5. marcoli says

    I used to be fairly terrified of these huge wasps when younger. But in fact they are very docile toward people. I’ve gotten right up on them to watch closely. Within inches. And at most all they did was roar away. It’s a safe thrill.

  6. davidc1 says

    @7 Ants don’t sting ,they bite you then squirt Formic acid where they have bitten you.
    Or so i read somewhere ,i may be mistaken ,i usually am .

  7. Snidely W says

    @10 davidc1:
    Some ants have workers that do sting. Fire ants, for example. Their fire is their sting. They clamp on with their mouth and poke you with their stinger, which is just a modified ovipositer (egg laying tube, essentially).

  8. birgerjohansson says

    I like the idea of burrowing predators that can fly, but they need an edge if they are to take on something bigger than cicadas. Telepathic group intelligence, like the big arthropod critters Ender was fighting?
    The ability to morph into big transformers?

  9. bsr0 says

    When I was growing up in central Indiana, we had one under our patio one summer. I enjoyed watching it until our cat decided it was something to attack.

    I’m not sure how the cat avoided being stung, but she disabled it to the point where it couldn’t fly properly, and at that point I captured it in a jar, where it died. It was fun to pull out and show friends at school, just because the size of these things is so impressive.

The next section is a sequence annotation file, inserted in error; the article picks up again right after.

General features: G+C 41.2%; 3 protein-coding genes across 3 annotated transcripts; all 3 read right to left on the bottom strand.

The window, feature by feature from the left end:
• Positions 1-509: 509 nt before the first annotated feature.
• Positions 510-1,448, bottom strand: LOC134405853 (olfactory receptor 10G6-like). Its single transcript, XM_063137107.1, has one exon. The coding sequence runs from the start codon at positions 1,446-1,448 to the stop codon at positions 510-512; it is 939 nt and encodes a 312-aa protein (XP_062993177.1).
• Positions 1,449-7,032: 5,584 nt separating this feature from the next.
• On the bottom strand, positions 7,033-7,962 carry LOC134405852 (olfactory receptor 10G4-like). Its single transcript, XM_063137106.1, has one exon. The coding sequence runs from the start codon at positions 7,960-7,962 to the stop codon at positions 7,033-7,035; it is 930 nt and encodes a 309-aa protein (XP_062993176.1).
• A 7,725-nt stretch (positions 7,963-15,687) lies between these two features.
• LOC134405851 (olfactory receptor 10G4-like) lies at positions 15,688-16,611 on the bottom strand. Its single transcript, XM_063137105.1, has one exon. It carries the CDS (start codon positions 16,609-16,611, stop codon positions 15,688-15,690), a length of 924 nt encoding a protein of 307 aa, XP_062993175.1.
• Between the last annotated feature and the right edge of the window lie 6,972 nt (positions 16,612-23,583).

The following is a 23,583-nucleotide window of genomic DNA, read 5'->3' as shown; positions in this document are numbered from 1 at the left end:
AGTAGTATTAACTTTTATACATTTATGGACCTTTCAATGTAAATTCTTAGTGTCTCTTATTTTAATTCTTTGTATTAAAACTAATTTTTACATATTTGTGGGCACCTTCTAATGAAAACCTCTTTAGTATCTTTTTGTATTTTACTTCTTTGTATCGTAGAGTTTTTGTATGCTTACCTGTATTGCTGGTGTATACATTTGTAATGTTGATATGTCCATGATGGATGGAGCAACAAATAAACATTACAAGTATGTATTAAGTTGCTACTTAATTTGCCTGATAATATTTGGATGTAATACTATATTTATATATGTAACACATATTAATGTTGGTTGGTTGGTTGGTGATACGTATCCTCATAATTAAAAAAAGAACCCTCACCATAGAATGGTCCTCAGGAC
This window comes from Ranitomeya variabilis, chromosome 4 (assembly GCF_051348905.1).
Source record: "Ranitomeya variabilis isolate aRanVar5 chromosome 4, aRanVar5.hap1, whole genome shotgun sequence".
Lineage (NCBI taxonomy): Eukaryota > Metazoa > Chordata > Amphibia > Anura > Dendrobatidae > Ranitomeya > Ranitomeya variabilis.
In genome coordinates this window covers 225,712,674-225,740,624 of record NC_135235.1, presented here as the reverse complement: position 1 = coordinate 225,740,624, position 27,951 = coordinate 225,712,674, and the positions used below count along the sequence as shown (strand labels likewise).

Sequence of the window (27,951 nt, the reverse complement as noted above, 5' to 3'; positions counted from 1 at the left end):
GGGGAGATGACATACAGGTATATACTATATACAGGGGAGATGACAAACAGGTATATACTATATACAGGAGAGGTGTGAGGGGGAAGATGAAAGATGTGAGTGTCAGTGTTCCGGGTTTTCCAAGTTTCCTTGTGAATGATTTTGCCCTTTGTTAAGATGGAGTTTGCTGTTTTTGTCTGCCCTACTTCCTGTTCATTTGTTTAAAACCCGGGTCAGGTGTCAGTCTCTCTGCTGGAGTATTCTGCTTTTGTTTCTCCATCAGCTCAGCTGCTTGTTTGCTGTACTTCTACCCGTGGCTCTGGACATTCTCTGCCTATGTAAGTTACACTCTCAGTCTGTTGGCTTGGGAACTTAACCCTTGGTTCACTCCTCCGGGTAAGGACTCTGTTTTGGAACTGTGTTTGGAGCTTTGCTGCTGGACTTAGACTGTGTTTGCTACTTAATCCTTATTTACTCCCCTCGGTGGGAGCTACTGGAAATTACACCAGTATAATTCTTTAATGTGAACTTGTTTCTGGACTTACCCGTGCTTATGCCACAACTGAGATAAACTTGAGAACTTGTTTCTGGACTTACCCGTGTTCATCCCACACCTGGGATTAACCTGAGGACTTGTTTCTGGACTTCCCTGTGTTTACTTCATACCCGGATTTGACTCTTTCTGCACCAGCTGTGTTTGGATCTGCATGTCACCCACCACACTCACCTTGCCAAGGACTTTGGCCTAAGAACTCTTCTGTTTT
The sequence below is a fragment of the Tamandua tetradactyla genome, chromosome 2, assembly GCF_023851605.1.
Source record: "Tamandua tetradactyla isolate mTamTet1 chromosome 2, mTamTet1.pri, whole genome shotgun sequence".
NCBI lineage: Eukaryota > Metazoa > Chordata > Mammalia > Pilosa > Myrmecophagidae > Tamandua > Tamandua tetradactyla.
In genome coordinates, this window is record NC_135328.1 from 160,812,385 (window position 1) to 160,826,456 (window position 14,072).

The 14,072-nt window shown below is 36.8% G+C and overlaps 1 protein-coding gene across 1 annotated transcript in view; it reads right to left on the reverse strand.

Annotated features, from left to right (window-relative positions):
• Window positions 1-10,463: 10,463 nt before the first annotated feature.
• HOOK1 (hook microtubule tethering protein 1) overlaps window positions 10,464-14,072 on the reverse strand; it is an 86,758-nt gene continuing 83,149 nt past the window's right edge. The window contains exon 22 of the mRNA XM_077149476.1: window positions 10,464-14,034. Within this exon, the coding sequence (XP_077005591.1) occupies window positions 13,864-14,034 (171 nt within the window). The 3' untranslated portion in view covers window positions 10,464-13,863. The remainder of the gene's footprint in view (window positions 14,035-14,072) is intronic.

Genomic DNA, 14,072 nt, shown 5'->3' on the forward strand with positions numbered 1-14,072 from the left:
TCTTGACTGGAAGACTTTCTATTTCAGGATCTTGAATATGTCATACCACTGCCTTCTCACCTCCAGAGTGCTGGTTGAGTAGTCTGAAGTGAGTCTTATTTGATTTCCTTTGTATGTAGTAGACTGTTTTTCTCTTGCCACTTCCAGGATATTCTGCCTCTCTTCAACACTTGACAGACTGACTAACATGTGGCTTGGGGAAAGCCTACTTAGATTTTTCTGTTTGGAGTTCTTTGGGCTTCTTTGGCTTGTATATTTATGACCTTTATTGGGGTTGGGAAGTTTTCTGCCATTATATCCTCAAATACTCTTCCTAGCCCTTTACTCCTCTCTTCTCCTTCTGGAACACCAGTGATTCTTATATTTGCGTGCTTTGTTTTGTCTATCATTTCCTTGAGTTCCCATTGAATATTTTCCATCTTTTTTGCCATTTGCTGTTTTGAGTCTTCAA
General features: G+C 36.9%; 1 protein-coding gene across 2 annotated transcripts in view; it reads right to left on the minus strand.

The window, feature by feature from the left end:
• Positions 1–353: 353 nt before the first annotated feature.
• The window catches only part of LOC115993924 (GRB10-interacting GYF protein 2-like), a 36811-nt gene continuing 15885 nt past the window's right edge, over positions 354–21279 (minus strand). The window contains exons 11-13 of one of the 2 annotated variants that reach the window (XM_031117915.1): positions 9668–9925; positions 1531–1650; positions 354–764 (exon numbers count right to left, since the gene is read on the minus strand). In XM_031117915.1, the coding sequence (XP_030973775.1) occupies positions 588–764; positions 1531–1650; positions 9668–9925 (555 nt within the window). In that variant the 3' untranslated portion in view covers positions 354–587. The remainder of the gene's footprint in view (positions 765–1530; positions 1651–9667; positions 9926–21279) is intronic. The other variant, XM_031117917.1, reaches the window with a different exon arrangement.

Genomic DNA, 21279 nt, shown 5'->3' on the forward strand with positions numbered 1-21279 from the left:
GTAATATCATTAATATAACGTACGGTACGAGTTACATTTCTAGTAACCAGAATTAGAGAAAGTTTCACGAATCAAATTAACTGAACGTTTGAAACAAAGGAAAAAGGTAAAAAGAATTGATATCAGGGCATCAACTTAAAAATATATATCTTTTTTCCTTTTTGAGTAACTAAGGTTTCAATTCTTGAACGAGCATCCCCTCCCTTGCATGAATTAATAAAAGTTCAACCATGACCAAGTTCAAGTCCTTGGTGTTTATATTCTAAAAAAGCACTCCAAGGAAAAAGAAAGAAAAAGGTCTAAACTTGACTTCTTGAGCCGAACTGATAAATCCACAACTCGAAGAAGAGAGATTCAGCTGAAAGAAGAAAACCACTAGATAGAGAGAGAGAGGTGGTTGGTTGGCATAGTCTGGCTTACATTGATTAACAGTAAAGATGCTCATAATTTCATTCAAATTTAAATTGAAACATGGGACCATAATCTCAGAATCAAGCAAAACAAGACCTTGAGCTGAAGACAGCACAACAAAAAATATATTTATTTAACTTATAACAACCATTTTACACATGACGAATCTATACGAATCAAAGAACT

10. hemidactylus says

    I haven’t seen any lately, but I’ve had some sort of sand or digger wasps in my yard before. I think they are cool as hell.

    Preferable to the colonial wasps that have nested near my front door. In those rare cases I went with the death spray. Got stung right on the ear lobe once before and fixed their wagon when I got home. They drew first blood not me.

  11. mandrake says

    I really need to see a pic of one of these wasps next to something common, for scale. How do they compare to, say, your average skyscraper?

  12. blf says

    @17, The images in the OP seem to have been taken from the Andromeda Galaxy. Whilst perhaps not immediately, obvious, the strands and wisps (which look slightly like dried grass and leaves) is intervening cosmic dust and fleeing refugees. Whilst this doesn’t precisely resolve the scale issue, it does suggest the visible part of the wasps are slightly smaller than the Milky Way galaxy, but probably larger than the Solar System. The actual size, including the non-visible parts, is harder to determine, but is perhaps a significant portion of the “missing” gravitational source, Dark Matter.

    Unfortunately, their diet is rather limited, and they do not, e.g., eat Republicans or other nazis.

  13. birgerjohansson says

    Blf @ 19
    Maybe we can spray the Republicans with pheromones that makes them seem tasty?

  14. publicola says

    I was once stung by something that sure looked like a cicada killer, and man did it HURT! Felt like Rocky Marciano had punched me in the arm.